The use of history at high school level (theme IV) is something that has been extensively discussed within the context of using history in mathematics education, not least because students at this level to some degree can be successfully exposed to original sources, even if it is still a challenging task for them. But what about using history in pre-high school education, such as primary school, kindergarten, and other early childhood education contexts? An actual reading of original texts at this level is often far beyond pupils’ reach. The participants point to the fact that in practice when using history at younger age levels there is a need for compromise, also in order to make the mathematics itself more accessible to children. In particular with very young children there may be the need for narratives in the form of telling stories of mathematics, rather than confronting them with the actual history of mathematics. But as one of the subgroups state in their report: “You have to tell stories, but the knowledge of history enables you to tell true stories.” To the question of why one would even bother to go to all the efforts of bringing in history of mathematics to younger aged pupils, another subgroup refers to the discussion of providing context in the teaching of mathematics stating that lack of context can have a negative influence on learning and that “history provides that context” which is often needed and welcome.

The above naturally links in with theme V, illustrating that sound knowledge of history of mathematics can act as a valuable resource for teacher practice. But equally important is that history of mathematics has a role to play in mathematics teachers’ professional development – something that was illustrated through a few empirical studies issued in the late 1970s and early 1980s. Nevertheless, the frequency with which we come across examples from practice of using history of mathematics in mathematics teacher training is still fairly low. Why is this so? It is an open question. But it is clear that it is related to the matter, as one subgroup mentions, of showing teachers, mathematics educators, curriculum designers, and politicians the benefits and potential of using history of mathematics in mathematics education. How to possibly, and partly, do so is addressed next.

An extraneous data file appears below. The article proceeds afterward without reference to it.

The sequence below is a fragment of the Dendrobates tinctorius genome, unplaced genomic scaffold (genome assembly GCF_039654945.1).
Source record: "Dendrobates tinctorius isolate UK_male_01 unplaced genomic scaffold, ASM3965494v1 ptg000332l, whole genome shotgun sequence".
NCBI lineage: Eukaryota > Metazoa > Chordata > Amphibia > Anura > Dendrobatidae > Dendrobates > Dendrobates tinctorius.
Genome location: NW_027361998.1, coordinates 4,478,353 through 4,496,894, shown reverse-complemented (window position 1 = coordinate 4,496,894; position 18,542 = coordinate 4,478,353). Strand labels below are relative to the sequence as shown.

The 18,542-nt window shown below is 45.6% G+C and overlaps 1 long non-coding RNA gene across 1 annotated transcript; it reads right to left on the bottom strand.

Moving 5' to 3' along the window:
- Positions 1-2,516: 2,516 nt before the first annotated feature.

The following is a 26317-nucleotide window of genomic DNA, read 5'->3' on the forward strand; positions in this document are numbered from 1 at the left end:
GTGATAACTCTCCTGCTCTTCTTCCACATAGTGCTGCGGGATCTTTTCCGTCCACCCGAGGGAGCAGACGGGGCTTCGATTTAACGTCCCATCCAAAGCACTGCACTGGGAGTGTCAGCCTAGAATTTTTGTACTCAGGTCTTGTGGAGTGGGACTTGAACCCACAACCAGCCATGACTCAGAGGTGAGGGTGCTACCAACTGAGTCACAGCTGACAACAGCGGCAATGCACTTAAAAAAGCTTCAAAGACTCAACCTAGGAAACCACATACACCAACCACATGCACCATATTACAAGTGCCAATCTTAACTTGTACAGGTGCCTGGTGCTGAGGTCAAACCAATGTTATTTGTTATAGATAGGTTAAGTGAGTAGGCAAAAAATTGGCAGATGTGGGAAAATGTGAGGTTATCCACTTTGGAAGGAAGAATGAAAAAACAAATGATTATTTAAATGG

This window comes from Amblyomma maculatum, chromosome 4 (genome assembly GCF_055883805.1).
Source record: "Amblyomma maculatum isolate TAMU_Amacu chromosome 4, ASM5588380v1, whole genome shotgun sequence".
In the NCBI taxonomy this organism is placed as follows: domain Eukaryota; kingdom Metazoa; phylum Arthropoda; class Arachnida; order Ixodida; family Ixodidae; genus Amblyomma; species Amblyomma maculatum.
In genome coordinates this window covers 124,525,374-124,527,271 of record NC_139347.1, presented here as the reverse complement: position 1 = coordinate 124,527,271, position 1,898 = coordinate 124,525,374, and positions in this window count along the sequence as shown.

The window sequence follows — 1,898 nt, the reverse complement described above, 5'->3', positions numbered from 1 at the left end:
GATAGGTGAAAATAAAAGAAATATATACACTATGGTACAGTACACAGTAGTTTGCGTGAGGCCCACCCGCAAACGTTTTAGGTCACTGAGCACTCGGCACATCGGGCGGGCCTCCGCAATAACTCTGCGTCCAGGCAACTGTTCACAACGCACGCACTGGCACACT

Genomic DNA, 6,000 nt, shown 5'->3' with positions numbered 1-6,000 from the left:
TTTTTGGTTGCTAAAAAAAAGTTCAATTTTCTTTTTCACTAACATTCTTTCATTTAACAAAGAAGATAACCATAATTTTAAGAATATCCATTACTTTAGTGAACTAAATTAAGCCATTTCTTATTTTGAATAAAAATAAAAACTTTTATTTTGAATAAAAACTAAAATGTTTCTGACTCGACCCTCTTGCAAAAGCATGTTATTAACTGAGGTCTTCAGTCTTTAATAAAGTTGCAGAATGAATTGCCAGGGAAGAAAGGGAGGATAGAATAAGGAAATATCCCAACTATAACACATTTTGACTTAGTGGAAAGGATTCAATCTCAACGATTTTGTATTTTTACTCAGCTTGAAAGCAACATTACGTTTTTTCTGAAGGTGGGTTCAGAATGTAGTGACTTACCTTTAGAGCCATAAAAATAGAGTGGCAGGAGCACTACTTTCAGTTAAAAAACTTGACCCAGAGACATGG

A permeating question of frameworks and constructs

One topic or question which permeated many of the other discussions and to which we found ourselves returning again and again, is that of which frameworks, theories, or theoretical constructs from mathematics education research may apply best to the various uses of history of mathematics in the teaching and learning of mathematics. The challenge of conducting studies within the scope of WG12 is to find a balance between the three fields: that of the history of mathematics, mathematics, and mathematics education (research). This requires knowledge of all three disciplines, often making such studies a relatively demanding task to undertake. For ‘outsiders’, e.g., math educators who are not as familiar with the history of mathematics, we need to be able to provide convincing arguments for wanting to resort to history in the teaching and learning of mathematics. A sensible way of doing so is to argue by means of theoretical constructs from mathematics education research and to rely on suitable mathematics education frameworks for analyzing data, presenting and discussing results, etc. For ‘insiders’, who are familiar with history of mathematics, it is important not to be unintentionally anachronistic (or ‘Whig’) when including history in the teaching and learning of mathematics. From an educational point of view, this is important if having as a goal to foster historical awareness with students. From a research community point of view, it is important if we want to maintain our integrity and strengthen the connections with research historians of mathematics.

Evaluation and Aspects to consider for the next WG

In accordance with decisions made at CERME-7, more time was allocated to poster presenters during the WG sessions of CERME-8. More precisely poster presenters gave short presentations of their posters in the WG before they presented their posters in general. This initiative seemed to function well, and we plan to repeat it again. As always, the history group at CERME works to maintain very close connections to the HPM group, not least within the leading team. As new initiatives for CERME-9, we have in mind to broaden the ‘bullets’ in the call for papers to also encompass studies related to epistemology of mathematics in relation to mathematics education and the use of philosophy of mathematics in the teaching and learning of mathematics.

**CERME-9**

The next CERME will be held in Prague, Czech Republic, 4 – 8 February 2015. The Local Chair is Nada Vondrova and the Program Chair is Konrad Krainer. Please check http://www.mathematik.uni-dortmund.de/~erme/ in the future for information.

Uffe Thomas Jankvist,

Kathy Clark,

Snezana Lawrence,

Jan van Maanen